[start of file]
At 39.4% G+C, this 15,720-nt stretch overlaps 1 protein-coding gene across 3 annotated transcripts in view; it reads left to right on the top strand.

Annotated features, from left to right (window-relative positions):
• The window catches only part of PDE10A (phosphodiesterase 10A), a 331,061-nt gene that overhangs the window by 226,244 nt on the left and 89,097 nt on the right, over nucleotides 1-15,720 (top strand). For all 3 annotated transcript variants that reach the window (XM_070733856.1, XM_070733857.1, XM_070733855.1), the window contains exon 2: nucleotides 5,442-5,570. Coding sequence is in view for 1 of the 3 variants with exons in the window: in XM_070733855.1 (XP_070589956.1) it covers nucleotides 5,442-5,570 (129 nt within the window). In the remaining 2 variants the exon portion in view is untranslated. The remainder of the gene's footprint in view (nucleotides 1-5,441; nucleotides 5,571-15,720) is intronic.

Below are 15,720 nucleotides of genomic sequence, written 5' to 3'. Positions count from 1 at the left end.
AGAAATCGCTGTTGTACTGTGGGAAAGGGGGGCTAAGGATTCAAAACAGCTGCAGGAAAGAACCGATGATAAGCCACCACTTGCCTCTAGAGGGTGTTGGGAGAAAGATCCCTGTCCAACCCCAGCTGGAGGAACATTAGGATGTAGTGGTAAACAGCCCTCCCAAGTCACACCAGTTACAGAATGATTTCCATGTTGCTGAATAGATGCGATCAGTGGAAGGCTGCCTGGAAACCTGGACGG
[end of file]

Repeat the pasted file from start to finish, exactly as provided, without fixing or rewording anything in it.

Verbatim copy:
At 39.4% G+C, this 15,720-nt stretch overlaps 1 protein-coding gene across 3 annotated transcripts in view; it reads left to right on the top strand.

Annotated features, from left to right (window-relative positions):
• The window catches only part of PDE10A (phosphodiesterase 10A), a 331,061-nt gene that overhangs the window by 226,244 nt on the left and 89,097 nt on the right, over nucleotides 1-15,720 (top strand). For all 3 annotated transcript variants that reach the window (XM_070733856.1, XM_070733857.1, XM_070733855.1), the window contains exon 2: nucleotides 5,442-5,570. Coding sequence is in view for 1 of the 3 variants with exons in the window: in XM_070733855.1 (XP_070589956.1) it covers nucleotides 5,442-5,570 (129 nt within the window). In the remaining 2 variants the exon portion in view is untranslated. The remainder of the gene's footprint in view (nucleotides 1-5,441; nucleotides 5,571-15,720) is intronic.

Below are 15,720 nucleotides of genomic sequence, written 5' to 3'. Positions count from 1 at the left end.
AGAAATCGCTGTTGTACTGTGGGAAAGGGGGGCTAAGGATTCAAAACAGCTGCAGGAAAGAACCGATGATAAGCCACCACTTGCCTCTAGAGGGTGTTGGGAGAAAGATCCCTGTCCAACCCCAGCTGGAGGAACATTAGGATGTAGTGGTAAACAGCCCTCCCAAGTCACACCAGTTACAGAATGATTTCCATGTTGCTGAATAGATGCGATCAGTGGAAGGCTGCCTGGAAACCTGGACGG